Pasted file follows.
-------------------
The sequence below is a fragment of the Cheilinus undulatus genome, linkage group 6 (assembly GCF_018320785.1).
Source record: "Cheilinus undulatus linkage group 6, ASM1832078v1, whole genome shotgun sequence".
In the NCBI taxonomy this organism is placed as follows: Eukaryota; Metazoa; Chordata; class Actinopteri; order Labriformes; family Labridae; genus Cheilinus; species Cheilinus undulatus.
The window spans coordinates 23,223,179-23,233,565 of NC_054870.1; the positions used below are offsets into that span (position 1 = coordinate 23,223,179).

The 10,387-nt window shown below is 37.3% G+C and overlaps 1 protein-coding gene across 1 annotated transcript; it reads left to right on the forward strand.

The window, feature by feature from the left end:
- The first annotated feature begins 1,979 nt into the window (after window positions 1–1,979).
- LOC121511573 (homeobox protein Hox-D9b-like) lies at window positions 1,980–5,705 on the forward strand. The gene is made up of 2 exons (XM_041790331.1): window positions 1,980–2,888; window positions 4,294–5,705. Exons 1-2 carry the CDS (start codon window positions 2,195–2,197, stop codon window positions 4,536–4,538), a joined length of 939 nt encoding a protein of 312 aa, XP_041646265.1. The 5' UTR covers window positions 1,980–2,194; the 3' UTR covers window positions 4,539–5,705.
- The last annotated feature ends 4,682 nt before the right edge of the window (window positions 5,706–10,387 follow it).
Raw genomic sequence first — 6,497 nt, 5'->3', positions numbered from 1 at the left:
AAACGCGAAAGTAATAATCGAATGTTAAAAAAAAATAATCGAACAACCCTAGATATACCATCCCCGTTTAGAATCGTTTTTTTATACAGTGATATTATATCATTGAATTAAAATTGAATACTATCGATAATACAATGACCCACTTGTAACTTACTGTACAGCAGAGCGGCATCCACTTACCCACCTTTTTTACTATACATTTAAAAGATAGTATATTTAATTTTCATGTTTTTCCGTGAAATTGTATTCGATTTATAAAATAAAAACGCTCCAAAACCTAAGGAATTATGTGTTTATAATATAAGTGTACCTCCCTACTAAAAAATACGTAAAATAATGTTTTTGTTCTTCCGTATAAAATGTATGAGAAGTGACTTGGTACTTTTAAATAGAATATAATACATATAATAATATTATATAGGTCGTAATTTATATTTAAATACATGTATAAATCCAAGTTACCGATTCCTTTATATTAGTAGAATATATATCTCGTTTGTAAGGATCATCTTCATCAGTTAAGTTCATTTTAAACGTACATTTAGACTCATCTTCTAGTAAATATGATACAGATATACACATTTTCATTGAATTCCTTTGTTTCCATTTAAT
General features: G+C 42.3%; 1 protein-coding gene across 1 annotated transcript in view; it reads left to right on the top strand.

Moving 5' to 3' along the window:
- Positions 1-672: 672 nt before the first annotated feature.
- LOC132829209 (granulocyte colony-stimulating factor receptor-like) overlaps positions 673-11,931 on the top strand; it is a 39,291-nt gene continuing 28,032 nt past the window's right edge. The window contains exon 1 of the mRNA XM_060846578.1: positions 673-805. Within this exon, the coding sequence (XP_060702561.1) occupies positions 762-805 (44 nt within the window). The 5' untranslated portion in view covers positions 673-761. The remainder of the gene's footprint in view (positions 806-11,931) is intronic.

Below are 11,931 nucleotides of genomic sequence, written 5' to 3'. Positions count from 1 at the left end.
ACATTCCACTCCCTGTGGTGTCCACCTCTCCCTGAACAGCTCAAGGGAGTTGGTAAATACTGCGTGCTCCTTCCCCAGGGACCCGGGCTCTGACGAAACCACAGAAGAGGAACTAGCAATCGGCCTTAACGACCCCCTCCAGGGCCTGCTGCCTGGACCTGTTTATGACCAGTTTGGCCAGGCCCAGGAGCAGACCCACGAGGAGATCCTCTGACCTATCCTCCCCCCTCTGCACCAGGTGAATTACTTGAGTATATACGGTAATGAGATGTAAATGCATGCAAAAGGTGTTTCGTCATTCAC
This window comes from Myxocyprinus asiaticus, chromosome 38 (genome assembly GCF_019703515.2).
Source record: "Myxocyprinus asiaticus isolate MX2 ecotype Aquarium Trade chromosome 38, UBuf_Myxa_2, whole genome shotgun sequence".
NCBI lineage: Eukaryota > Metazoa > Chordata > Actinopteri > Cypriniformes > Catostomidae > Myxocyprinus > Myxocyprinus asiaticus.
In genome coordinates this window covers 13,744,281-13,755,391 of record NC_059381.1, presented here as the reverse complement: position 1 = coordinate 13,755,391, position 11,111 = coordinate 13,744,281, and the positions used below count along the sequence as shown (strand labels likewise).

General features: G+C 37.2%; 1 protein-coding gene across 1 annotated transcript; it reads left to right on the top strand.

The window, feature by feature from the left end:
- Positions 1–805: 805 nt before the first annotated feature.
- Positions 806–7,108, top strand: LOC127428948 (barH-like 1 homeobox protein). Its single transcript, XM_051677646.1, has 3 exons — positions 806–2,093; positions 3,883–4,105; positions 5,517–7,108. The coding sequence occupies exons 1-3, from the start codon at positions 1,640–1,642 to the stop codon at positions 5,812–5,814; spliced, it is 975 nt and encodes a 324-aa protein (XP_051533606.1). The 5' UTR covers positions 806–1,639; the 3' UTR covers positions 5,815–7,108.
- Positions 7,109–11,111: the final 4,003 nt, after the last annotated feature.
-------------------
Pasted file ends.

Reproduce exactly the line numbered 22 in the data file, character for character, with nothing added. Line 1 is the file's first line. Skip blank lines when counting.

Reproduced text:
General features: G+C 37.2%; 1 protein-coding gene across 1 annotated transcript; it reads left to right on the top strand.